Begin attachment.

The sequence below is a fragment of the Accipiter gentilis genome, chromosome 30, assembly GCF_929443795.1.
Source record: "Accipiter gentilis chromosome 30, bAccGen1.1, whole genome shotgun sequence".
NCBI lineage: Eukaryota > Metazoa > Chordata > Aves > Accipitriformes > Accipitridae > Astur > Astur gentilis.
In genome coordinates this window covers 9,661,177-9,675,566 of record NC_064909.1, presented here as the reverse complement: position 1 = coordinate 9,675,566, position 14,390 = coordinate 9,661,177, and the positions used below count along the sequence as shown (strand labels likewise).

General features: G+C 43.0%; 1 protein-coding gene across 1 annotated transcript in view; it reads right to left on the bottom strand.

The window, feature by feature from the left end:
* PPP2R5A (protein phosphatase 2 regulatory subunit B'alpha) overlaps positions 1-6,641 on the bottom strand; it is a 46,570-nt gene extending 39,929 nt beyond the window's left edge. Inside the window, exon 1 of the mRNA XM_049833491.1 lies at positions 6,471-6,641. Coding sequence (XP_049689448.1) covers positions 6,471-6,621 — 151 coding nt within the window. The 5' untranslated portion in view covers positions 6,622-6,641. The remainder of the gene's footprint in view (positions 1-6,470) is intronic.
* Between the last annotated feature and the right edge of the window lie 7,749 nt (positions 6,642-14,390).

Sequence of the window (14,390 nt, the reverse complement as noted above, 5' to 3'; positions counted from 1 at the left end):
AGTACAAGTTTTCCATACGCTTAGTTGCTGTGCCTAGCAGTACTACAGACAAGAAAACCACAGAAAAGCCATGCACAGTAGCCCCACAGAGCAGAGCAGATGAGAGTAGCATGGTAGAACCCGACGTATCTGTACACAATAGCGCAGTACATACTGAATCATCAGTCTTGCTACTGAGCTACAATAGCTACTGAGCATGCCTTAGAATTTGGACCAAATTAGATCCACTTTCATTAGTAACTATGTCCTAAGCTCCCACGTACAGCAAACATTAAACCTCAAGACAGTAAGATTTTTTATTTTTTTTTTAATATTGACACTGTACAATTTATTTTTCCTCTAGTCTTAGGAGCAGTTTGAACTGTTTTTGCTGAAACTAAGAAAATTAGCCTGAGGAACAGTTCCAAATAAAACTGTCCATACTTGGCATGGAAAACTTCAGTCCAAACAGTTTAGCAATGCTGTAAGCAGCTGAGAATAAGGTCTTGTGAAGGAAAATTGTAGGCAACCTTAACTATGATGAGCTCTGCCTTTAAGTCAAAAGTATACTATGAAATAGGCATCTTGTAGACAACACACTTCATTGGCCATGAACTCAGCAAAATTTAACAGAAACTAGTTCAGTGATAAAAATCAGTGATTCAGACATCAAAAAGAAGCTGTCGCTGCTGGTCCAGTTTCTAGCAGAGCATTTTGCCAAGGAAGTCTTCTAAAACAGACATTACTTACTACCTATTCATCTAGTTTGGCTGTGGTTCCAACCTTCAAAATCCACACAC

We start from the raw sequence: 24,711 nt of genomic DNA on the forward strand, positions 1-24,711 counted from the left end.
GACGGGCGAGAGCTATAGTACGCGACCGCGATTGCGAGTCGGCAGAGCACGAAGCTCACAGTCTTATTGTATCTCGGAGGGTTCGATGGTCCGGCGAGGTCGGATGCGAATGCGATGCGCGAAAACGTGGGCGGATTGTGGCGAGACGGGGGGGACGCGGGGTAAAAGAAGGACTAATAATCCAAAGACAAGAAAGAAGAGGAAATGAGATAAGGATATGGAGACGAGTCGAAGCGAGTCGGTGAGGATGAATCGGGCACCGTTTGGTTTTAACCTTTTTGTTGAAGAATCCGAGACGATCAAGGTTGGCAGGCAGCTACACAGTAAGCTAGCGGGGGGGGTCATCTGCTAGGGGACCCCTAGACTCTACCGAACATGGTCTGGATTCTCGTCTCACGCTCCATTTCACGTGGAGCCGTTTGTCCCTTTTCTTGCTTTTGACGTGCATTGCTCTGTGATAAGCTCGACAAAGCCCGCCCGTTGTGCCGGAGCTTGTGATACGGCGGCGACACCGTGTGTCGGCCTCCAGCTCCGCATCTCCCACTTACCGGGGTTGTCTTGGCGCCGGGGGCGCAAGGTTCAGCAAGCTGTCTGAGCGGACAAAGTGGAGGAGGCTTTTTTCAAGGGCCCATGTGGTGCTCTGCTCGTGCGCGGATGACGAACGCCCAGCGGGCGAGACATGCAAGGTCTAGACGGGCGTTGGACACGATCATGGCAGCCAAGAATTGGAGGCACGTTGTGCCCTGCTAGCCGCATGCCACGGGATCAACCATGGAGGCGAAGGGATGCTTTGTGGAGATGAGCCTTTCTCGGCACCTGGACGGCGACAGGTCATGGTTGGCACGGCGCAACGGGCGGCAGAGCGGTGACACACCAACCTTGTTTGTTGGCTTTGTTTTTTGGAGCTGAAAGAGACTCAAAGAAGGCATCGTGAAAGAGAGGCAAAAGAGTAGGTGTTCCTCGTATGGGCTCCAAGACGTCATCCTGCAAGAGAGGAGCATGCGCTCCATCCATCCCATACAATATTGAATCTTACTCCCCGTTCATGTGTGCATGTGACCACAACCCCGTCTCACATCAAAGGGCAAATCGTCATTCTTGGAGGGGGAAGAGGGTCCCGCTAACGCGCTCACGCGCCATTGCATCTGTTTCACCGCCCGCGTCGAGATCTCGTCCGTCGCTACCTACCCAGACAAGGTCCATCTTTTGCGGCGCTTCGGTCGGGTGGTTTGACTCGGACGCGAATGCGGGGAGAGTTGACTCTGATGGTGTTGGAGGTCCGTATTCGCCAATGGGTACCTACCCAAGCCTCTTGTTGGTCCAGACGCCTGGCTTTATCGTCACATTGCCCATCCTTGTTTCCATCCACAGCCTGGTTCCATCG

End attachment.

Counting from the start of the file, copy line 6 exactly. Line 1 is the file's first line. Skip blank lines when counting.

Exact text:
The window, feature by feature from the left end: